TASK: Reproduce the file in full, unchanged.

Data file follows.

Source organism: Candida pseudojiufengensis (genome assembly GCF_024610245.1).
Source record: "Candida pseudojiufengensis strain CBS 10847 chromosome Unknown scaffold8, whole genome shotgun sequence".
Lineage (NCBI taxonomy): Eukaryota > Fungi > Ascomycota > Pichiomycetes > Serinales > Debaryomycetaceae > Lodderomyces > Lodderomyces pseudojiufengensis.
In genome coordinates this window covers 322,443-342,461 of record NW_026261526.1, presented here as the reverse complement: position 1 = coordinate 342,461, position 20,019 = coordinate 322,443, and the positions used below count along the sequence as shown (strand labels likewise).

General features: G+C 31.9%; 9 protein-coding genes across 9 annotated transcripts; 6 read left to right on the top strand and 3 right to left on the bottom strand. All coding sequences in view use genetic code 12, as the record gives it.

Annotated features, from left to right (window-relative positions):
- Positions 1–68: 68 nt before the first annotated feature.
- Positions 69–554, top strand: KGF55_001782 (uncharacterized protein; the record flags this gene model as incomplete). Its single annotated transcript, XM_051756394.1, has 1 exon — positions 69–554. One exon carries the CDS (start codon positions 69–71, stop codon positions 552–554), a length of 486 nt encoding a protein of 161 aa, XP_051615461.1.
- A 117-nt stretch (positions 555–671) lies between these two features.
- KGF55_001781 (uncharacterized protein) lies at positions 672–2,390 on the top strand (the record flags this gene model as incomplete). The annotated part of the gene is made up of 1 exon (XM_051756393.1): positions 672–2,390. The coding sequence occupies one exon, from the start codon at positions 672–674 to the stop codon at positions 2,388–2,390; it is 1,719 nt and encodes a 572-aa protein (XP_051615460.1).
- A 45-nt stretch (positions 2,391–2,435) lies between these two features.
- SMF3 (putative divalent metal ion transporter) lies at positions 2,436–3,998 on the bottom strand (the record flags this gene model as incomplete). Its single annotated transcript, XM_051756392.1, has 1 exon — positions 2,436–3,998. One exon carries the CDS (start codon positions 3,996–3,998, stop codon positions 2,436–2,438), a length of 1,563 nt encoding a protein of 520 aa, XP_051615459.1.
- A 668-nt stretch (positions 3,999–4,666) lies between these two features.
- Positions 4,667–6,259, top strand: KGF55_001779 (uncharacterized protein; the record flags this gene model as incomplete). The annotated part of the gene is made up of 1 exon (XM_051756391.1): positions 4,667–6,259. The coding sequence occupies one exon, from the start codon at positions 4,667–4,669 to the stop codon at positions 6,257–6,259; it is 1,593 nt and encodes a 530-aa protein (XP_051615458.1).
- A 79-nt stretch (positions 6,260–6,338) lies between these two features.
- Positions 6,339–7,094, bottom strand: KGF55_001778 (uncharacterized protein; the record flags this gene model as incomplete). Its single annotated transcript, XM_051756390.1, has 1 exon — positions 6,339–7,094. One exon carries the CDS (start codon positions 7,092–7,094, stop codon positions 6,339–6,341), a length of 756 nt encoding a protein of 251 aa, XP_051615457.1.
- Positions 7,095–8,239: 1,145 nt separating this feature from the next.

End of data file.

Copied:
Source organism: Candida pseudojiufengensis (genome assembly GCF_024610245.1).
Source record: "Candida pseudojiufengensis strain CBS 10847 chromosome Unknown scaffold8, whole genome shotgun sequence".
Lineage (NCBI taxonomy): Eukaryota > Fungi > Ascomycota > Pichiomycetes > Serinales > Debaryomycetaceae > Lodderomyces > Lodderomyces pseudojiufengensis.
In genome coordinates this window covers 322,443-342,461 of record NW_026261526.1, presented here as the reverse complement: position 1 = coordinate 342,461, position 20,019 = coordinate 322,443, and the positions used below count along the sequence as shown (strand labels likewise).

General features: G+C 31.9%; 9 protein-coding genes across 9 annotated transcripts; 6 read left to right on the top strand and 3 right to left on the bottom strand. All coding sequences in view use genetic code 12, as the record gives it.

Annotated features, from left to right (window-relative positions):
- Positions 1–68: 68 nt before the first annotated feature.
- Positions 69–554, top strand: KGF55_001782 (uncharacterized protein; the record flags this gene model as incomplete). Its single annotated transcript, XM_051756394.1, has 1 exon — positions 69–554. One exon carries the CDS (start codon positions 69–71, stop codon positions 552–554), a length of 486 nt encoding a protein of 161 aa, XP_051615461.1.
- A 117-nt stretch (positions 555–671) lies between these two features.
- KGF55_001781 (uncharacterized protein) lies at positions 672–2,390 on the top strand (the record flags this gene model as incomplete). The annotated part of the gene is made up of 1 exon (XM_051756393.1): positions 672–2,390. The coding sequence occupies one exon, from the start codon at positions 672–674 to the stop codon at positions 2,388–2,390; it is 1,719 nt and encodes a 572-aa protein (XP_051615460.1).
- A 45-nt stretch (positions 2,391–2,435) lies between these two features.
- SMF3 (putative divalent metal ion transporter) lies at positions 2,436–3,998 on the bottom strand (the record flags this gene model as incomplete). Its single annotated transcript, XM_051756392.1, has 1 exon — positions 2,436–3,998. One exon carries the CDS (start codon positions 3,996–3,998, stop codon positions 2,436–2,438), a length of 1,563 nt encoding a protein of 520 aa, XP_051615459.1.
- A 668-nt stretch (positions 3,999–4,666) lies between these two features.
- Positions 4,667–6,259, top strand: KGF55_001779 (uncharacterized protein; the record flags this gene model as incomplete). The annotated part of the gene is made up of 1 exon (XM_051756391.1): positions 4,667–6,259. The coding sequence occupies one exon, from the start codon at positions 4,667–4,669 to the stop codon at positions 6,257–6,259; it is 1,593 nt and encodes a 530-aa protein (XP_051615458.1).
- A 79-nt stretch (positions 6,260–6,338) lies between these two features.
- Positions 6,339–7,094, bottom strand: KGF55_001778 (uncharacterized protein; the record flags this gene model as incomplete). Its single annotated transcript, XM_051756390.1, has 1 exon — positions 6,339–7,094. One exon carries the CDS (start codon positions 7,092–7,094, stop codon positions 6,339–6,341), a length of 756 nt encoding a protein of 251 aa, XP_051615457.1.
- Positions 7,095–8,239: 1,145 nt separating this feature from the next.